Can't wait to get my hands on Philip Roth's latest, The Plot Against America. Have taken to loitering about the Midland’s store and was all but bodily thrown out last evening. I feel like those Star Wars nerds who camp for weeks outside a cinema hall to be the first to get tickets for the latest film. Never mind.
The feeling of well-being that comes from the knowledge that there's a new Roth book out there waiting to be devoured is enormous. It's remarkable how much the man has grown in stature at an age when most writers stop bothering to dust off their typewriters/computers. By the time he turned 60 in 1993, he had already done enough to seal his position as one of America's greatest writers (despite Martin Amis’s lament that by turing to "serious writing" in the 1970s, Roth had deprived the literary world of one its greatest comic talents). But in the decade since he's produced: Operation Shylock, Sabbath's Theatre, American Pastoral, I Married a Communist and The Human Stain. Off the top of my head, the only artist I can think of who had a late flowering of similar quality is the great Spanish director Luis Bunuel, who first announced his retirement sometime in the early 1960s but then went on to make films like Belle du Jour, Tristana, The Phantom of Liberty, The Discreet Charm of the Bourgeoisie and That Obscure Object of Desire (the last when he was 77 years old).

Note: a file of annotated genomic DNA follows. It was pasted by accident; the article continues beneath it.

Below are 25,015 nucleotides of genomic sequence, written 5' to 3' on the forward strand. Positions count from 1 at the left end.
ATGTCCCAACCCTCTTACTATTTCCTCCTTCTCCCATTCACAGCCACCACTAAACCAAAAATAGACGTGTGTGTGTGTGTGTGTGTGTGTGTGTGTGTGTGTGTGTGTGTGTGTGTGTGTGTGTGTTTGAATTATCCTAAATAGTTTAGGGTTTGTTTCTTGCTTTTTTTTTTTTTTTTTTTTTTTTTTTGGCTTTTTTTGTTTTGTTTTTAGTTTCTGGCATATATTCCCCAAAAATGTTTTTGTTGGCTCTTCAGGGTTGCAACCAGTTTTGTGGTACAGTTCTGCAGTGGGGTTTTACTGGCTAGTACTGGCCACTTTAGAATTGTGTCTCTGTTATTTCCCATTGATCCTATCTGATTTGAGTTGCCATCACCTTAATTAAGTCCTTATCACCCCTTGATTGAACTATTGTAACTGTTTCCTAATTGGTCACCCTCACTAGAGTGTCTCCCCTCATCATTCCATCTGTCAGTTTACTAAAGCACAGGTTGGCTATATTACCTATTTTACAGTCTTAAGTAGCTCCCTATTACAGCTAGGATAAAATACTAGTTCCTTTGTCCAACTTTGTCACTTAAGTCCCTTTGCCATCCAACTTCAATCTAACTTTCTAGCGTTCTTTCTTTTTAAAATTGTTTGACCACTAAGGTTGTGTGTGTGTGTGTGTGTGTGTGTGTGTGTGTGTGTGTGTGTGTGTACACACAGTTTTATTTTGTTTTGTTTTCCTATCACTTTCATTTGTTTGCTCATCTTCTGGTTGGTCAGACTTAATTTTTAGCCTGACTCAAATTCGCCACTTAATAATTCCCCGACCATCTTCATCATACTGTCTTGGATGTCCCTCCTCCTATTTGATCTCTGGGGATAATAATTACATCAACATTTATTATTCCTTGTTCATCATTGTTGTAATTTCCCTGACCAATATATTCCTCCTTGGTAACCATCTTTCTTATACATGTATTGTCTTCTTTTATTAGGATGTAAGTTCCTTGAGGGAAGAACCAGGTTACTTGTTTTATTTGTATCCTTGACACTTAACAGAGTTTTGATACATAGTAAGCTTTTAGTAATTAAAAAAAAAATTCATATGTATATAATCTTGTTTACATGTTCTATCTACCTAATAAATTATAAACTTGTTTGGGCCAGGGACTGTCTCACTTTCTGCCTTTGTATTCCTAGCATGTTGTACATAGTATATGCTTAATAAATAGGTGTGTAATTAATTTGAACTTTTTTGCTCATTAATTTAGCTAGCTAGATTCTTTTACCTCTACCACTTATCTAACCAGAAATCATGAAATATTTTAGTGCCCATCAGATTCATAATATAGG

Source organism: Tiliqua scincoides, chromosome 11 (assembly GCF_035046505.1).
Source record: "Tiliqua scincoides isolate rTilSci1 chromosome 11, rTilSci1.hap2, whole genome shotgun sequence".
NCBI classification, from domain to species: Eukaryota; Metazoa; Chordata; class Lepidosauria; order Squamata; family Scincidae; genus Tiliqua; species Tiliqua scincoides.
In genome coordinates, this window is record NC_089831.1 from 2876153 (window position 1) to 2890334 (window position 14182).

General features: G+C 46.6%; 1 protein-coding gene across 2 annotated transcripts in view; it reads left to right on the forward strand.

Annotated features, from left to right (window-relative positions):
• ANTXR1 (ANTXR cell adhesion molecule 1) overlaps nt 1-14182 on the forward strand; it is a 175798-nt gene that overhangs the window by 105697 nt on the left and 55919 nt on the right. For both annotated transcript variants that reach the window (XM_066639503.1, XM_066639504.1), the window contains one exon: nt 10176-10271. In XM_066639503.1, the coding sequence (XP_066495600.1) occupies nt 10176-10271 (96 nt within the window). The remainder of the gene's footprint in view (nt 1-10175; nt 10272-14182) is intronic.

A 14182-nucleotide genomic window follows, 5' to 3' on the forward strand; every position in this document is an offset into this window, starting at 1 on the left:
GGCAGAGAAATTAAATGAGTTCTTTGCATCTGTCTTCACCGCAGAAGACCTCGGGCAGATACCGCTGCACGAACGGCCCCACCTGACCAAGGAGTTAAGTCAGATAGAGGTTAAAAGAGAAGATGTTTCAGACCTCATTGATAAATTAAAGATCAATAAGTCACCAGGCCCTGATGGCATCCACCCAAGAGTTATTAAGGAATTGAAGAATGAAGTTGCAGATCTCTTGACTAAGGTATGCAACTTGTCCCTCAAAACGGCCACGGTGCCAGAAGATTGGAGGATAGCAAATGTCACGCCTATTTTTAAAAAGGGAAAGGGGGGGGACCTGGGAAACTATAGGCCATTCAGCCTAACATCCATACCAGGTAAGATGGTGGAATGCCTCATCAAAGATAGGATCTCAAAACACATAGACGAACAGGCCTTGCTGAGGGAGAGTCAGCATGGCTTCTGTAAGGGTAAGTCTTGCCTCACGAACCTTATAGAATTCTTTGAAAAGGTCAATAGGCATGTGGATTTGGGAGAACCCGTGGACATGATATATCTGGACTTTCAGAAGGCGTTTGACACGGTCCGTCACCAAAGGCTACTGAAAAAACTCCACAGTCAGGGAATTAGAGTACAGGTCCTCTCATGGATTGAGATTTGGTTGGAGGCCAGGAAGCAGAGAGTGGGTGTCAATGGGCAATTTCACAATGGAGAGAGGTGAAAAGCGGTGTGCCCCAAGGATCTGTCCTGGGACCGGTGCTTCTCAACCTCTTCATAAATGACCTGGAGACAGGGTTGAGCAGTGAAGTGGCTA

Roth’s latest is an alternative history of America in the 20th century, based on the hypothesis that aviation hero (and Nazi supporter) Charles Lindbergh became president of the US in the early 1940s. I can’t wait, I can’t wait, I can’t wait (or did I say that already?)